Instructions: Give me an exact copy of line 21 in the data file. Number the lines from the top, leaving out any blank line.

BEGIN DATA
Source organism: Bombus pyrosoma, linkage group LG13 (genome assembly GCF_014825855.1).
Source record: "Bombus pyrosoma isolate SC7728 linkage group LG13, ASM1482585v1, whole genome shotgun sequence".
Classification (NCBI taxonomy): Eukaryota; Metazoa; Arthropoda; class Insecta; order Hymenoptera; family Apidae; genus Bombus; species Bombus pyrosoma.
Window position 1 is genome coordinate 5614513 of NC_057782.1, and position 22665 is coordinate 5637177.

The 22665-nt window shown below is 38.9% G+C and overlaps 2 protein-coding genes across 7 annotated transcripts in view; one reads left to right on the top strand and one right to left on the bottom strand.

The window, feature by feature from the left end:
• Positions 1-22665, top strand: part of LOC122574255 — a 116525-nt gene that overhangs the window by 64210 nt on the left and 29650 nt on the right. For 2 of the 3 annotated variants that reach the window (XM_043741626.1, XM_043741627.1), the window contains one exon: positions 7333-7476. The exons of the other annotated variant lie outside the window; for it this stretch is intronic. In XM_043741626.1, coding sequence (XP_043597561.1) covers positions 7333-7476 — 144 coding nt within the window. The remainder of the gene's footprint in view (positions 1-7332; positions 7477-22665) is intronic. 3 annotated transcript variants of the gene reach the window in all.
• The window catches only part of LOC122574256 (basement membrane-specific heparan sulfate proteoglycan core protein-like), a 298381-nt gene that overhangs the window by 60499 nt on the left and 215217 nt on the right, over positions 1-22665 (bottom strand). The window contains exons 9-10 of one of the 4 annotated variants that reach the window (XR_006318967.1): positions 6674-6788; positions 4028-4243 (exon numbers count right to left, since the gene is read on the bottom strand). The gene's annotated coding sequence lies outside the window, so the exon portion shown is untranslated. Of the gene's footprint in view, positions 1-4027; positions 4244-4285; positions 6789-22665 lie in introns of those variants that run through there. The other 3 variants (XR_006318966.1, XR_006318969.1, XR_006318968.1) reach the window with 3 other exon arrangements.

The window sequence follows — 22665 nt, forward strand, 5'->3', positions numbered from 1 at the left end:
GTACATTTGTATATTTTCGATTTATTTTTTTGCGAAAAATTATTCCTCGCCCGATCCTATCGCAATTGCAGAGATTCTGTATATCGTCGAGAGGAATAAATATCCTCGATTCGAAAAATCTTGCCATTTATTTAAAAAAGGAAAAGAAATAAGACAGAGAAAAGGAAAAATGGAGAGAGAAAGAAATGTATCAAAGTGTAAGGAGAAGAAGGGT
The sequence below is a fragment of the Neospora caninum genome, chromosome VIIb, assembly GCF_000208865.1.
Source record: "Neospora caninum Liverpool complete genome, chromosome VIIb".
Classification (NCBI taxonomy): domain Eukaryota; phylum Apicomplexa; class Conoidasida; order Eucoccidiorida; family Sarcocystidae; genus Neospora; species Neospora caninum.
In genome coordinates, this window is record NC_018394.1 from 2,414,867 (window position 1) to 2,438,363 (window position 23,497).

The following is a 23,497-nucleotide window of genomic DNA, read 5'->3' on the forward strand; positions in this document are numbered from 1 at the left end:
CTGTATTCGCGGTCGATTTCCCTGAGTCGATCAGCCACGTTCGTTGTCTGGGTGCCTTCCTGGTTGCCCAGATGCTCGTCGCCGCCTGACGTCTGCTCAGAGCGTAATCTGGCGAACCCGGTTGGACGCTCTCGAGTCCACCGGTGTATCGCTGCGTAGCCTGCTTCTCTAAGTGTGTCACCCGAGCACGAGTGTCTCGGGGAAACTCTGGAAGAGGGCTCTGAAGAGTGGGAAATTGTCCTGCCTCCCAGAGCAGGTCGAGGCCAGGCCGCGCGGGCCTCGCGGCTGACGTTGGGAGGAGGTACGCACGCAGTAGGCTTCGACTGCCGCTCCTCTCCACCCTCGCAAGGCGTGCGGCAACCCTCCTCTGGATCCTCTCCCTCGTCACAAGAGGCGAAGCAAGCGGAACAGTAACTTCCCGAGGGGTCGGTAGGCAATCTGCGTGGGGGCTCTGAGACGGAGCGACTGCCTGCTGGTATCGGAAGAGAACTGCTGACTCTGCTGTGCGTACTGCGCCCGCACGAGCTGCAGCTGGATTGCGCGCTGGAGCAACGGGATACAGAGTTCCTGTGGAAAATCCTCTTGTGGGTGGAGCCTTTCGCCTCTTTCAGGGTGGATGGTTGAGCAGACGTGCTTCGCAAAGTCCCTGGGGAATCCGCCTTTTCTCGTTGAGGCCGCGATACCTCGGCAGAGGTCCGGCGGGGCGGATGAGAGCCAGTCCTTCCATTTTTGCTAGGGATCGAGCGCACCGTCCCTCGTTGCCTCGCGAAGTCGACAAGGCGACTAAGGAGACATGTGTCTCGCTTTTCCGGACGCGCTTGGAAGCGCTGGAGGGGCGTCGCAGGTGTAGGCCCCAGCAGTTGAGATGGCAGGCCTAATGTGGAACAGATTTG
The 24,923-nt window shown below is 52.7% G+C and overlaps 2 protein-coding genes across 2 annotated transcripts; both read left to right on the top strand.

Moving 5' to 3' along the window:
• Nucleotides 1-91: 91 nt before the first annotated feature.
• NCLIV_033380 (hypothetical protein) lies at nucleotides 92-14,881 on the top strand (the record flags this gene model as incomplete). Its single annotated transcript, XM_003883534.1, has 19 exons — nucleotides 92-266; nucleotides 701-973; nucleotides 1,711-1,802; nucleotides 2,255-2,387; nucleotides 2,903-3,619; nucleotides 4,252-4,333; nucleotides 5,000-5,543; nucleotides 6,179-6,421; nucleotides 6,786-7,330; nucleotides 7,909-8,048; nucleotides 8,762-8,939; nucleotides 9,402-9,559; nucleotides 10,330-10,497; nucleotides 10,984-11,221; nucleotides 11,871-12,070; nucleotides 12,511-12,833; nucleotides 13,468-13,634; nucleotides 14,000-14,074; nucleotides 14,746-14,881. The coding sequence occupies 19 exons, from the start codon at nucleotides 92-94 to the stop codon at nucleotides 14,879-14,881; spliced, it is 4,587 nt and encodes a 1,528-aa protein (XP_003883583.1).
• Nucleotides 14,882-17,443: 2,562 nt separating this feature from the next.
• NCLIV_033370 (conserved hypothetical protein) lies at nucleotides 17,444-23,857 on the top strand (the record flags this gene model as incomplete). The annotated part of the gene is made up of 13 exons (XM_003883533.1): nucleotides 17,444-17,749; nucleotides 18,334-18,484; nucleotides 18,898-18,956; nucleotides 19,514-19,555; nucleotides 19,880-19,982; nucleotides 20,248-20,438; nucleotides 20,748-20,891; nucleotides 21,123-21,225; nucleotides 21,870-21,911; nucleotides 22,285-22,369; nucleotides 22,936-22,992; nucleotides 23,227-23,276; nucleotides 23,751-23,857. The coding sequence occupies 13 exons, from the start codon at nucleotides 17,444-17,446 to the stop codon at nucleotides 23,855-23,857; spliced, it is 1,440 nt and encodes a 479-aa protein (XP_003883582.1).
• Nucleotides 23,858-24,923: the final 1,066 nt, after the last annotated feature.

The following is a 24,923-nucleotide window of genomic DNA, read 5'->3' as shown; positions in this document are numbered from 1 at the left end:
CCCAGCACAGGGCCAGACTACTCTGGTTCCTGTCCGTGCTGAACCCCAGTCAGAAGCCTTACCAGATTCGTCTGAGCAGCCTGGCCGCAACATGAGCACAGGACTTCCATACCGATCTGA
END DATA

• Nucleotides 14,882-17,443: 2,562 nt separating this feature from the next.